Kingfisher Airlines (KFA) was the dream Airlines, India had seen. It started operations in 2005 and shut down its operations in 2012. During this period, the company suffered a total Net Loss of over Rs.6000 Crores. The company has borrowed over Rs.8000 Crores from various banks, led by State Bank of India (SBI)
Income Tax default–The Company has deducted tax (TDS) from employees and vendors (suppliers, contractors and professionals) but failed to remit the amount to the government account to the tune of over Rs.400 Crores.
What Income Tax department can do in case of non remittance TDS amount by the companies?
Interest – The TDS defaulter is liable to pay simple interest at 1.5% for every month from the date of deduction till the actual date of payment to the Government. In case of Kingfisher, the TDS dues are from 2010 and the company has to pay interest till the day they pay the amount to the Government. [Section 201(1A)]
Penalty – Penalty is equal to the amount of tax not paid to the Government. In case of Kingfisher, it is around 400 Crores, in addition to the TDS dues. [Section 271C]
Imprisonment – The person shall be punishable with rigorous imprisonment for a term which shall be between 3 months and 7 years, apart from fine!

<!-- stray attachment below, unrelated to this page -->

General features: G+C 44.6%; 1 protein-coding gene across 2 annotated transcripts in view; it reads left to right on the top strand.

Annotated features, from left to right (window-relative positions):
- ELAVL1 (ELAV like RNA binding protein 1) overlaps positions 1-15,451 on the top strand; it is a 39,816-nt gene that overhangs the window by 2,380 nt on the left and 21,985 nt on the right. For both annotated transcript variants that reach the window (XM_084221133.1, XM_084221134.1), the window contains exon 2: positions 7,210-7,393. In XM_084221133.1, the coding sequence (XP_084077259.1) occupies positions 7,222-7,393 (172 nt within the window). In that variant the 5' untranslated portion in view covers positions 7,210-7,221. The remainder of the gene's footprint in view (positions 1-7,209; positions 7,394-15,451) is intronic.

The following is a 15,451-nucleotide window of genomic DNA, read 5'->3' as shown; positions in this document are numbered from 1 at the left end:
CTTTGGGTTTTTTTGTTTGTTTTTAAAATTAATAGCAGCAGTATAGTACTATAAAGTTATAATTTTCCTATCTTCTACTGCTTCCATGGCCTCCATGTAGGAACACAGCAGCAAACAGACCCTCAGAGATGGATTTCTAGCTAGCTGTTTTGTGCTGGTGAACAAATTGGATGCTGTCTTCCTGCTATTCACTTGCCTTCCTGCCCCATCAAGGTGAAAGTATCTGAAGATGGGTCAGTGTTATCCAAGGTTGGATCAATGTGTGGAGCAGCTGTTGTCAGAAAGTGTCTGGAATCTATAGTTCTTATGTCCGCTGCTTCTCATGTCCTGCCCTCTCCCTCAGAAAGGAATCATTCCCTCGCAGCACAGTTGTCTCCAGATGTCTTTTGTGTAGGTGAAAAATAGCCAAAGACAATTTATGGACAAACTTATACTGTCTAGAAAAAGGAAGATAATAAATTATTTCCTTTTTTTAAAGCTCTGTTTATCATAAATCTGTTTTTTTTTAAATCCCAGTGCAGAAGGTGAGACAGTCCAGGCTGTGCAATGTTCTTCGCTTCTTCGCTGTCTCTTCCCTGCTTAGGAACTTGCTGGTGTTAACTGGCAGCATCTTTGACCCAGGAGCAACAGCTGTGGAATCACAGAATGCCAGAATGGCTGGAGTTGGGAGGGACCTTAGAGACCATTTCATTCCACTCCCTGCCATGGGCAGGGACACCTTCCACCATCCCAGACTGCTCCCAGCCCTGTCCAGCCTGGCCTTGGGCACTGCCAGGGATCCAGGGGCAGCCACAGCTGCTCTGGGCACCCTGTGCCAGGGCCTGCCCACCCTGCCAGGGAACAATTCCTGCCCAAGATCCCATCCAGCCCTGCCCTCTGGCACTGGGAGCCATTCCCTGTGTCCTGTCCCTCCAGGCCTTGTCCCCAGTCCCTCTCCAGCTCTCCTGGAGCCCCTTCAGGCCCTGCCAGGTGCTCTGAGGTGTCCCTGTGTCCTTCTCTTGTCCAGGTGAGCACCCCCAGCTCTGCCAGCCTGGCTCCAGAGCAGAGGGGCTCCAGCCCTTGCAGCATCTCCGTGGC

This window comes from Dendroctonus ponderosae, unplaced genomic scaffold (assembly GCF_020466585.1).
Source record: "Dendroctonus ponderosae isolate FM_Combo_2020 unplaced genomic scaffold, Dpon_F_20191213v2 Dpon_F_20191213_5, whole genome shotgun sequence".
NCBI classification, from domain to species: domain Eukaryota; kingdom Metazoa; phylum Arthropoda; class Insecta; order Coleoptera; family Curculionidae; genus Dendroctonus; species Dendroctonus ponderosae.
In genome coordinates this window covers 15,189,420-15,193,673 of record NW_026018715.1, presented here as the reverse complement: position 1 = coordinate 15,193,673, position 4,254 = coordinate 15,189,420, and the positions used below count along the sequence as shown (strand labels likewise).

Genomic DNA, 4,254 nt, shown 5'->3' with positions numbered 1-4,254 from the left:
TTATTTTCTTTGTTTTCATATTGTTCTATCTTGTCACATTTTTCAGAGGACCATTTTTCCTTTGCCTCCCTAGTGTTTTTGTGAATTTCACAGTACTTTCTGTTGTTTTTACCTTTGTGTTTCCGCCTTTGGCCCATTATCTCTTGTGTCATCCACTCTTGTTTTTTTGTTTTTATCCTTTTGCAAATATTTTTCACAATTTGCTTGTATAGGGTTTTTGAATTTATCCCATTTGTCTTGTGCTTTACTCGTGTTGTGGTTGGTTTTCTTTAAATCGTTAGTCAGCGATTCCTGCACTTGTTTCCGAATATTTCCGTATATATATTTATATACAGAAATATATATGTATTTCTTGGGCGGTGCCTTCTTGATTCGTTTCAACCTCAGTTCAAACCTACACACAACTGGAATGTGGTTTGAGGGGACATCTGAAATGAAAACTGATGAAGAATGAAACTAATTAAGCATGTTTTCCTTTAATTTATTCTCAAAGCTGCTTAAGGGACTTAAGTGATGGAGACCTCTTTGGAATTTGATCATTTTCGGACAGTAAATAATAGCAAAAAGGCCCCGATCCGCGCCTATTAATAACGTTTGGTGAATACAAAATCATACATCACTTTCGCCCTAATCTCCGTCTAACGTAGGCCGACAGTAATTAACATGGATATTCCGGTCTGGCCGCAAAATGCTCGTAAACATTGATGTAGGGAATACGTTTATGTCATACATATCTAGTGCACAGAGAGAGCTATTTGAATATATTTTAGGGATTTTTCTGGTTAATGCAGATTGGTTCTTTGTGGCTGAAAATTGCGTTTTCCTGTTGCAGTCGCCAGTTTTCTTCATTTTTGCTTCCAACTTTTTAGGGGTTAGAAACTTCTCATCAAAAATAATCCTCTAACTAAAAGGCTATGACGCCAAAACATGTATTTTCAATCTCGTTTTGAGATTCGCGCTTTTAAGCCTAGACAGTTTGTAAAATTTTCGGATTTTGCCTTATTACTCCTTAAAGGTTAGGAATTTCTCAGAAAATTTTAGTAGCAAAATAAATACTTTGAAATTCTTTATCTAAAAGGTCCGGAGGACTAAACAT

Recovery of Tax – If the TDS defaulter fails to pay after serving the notice by the department, they can initiate the recovery of tax proceedings.
What income tax department did in case of KFA?
Stage One – Recovery Proceedings
Summary of Facts – As per the provision of Income Tax Act, the department with an intention to protect the interests of the government revenue, empowers the AO for provisional attachment of any property belonging to the defaulter. Based on this, all the assets (including Kingfisher House located at Western Express Highway near the Mumbai domestic airport) of Kingfisher Airlines are attached by the Income Tax department.
Flow of events – For those of you who are interested in knowing the brief flow of events which unfolded in this case, the facts are given below –
- Income Tax department conducted a survey on the premises of the company and ascertained the total TDS done but failed to remit was to the tune of Rs.400 Crores
- The Assessing Officer (read AO) passed an order in December, 2011 treating the company as an assessee in default, levied interest and raised a demand.
- The company appealed against the Order of AO before the Commissioner (Appeals). The commissioner dismissed the appeal and confirmed the Order of AO
- The company then appealed to Tribunal (read as ITAT) and the tribunal set aside the order of commissioner and remanded the matter back to the AO
- But Income Tax department being aggrieved approached High Court for a stay on the ITAT remand order. High Court granted the stay on ITAT Order
- In view of the stay order granted by the High Court, the AO issued demand notice to the Company. Instead of paying the amount, the company approached the High Court challenging the demand notice issued by AO
- The High Court issued an interim order asking the company to deposit 50% of the TDS dues.
So, what happened next? Please see tomorrow’s post.
Thought for the day
Unless commitment is made, there are only promises and hopes; but no plans